Pocket auto bliss is expected… until the malfunctions begin! If they continue, reliability concerns rightfully grow, for despite differing concepts concerning self-defense with firearms, all sides acknowledge reliability as a non-negotiable element of the defensive handgun.  Some smallish semiautomatics are reliable in the extreme, but every now and again, a malfunctioning few can be found. Sometimes the problem can be traced to certain types or brands of ammunition in a specific handgun and even those semiautomatic makers of highest quality can let a “lemon’ slip by.  The smaller slide’s shorter reciprocation distance means that there is just less margin for such things as ammunition variation, recoil spring power and other factors just inherent in the more compact autos.  I do not believe that there is a single maker of compact semiautos that can truthfully claim that none have ever malfunctioned and I believe that the same holds true for makers of the small snub revolvers. That said, the majority do work reliably…which is contains exactly zero comfort if your example does not!  Too much is at stake to settle for “sometimes” reliability.  No one can have confidence in a frequently-failing defense gun.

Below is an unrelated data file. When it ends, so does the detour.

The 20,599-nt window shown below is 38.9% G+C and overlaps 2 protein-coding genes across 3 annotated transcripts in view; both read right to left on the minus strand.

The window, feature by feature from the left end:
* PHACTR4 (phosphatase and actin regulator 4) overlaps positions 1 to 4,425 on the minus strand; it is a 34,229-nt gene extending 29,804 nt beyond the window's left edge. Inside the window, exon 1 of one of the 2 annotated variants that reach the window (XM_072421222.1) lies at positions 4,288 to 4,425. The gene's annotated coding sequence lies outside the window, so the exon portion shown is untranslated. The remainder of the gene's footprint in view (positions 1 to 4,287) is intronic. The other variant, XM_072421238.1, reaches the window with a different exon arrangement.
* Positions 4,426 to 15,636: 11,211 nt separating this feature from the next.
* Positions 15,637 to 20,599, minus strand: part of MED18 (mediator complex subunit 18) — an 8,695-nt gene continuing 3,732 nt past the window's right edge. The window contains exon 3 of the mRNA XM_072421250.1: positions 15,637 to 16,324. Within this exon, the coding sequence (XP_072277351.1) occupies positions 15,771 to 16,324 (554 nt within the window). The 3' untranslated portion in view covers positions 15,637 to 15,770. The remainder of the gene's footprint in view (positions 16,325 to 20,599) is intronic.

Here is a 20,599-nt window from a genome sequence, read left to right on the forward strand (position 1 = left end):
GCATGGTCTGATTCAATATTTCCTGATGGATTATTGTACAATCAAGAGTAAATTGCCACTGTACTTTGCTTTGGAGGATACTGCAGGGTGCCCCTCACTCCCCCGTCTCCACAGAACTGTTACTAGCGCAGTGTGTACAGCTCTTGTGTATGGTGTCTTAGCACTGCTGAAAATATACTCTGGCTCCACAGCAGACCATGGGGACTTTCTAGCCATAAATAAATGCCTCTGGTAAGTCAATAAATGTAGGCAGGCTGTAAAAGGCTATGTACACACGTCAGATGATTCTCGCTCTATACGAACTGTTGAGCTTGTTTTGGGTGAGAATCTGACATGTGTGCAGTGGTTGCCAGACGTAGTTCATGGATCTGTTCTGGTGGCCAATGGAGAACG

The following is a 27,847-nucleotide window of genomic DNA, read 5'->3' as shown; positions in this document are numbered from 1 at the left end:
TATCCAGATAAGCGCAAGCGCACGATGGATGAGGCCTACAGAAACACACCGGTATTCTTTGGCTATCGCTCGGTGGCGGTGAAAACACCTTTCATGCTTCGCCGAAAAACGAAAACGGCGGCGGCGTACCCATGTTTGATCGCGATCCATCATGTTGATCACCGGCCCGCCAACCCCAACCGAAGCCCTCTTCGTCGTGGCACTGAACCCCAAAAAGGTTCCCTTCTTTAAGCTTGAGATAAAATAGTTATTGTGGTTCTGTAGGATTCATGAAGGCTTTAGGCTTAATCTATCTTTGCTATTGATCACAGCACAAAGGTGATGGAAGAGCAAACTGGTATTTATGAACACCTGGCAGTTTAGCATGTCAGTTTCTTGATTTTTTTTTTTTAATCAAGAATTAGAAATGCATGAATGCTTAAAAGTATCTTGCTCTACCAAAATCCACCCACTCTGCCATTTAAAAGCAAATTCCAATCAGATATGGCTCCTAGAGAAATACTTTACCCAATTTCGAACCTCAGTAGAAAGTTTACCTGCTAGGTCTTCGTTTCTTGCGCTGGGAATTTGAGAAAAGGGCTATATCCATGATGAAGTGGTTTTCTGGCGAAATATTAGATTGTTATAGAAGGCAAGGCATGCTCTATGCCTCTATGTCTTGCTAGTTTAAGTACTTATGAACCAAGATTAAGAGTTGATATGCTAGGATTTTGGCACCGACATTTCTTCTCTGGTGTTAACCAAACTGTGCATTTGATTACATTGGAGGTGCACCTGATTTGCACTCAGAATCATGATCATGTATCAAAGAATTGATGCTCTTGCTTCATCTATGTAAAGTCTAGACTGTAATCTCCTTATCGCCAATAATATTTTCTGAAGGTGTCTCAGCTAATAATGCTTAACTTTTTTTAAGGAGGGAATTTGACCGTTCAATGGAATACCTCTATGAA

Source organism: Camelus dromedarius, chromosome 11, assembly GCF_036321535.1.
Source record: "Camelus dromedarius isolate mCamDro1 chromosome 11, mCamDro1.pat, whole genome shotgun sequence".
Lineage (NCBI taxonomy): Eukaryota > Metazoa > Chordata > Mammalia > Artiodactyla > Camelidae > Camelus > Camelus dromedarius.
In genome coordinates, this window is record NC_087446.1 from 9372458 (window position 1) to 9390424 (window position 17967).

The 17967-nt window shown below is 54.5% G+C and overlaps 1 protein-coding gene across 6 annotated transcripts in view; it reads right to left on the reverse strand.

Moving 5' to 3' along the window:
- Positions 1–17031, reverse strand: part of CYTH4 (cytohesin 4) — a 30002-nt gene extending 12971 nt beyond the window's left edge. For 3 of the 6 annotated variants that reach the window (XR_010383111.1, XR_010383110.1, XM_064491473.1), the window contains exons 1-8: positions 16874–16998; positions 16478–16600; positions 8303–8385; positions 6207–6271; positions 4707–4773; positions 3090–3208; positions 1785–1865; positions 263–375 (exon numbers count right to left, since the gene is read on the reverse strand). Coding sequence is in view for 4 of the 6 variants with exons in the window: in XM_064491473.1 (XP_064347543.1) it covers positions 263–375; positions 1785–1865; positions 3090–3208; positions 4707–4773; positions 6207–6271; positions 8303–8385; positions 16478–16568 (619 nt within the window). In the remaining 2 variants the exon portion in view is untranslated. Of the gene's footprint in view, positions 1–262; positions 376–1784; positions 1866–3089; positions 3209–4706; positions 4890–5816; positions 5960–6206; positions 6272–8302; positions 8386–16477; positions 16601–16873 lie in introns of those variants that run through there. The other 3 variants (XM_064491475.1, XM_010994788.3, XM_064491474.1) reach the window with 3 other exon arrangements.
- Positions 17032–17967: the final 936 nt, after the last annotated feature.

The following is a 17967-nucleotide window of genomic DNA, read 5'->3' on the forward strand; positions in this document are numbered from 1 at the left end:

From the autoloader devotees, questions often concern the “best” weight bullets for a given caliber (especially 9mm) and worries concerning whether or not magazine springs are damaged by leaving them loaded?

However, it is my experience that the most frequently asked questions concern reliable function.

“What brand ammunition won’t jam in a XYZ automatic, some ask?

“Should I download my magazines to eliminate jamming,” or “What is limp wristing,” ask others?

I am sure that you get the idea; both the snubs and really diminutive autoloaders can bring their own, unique issues with them.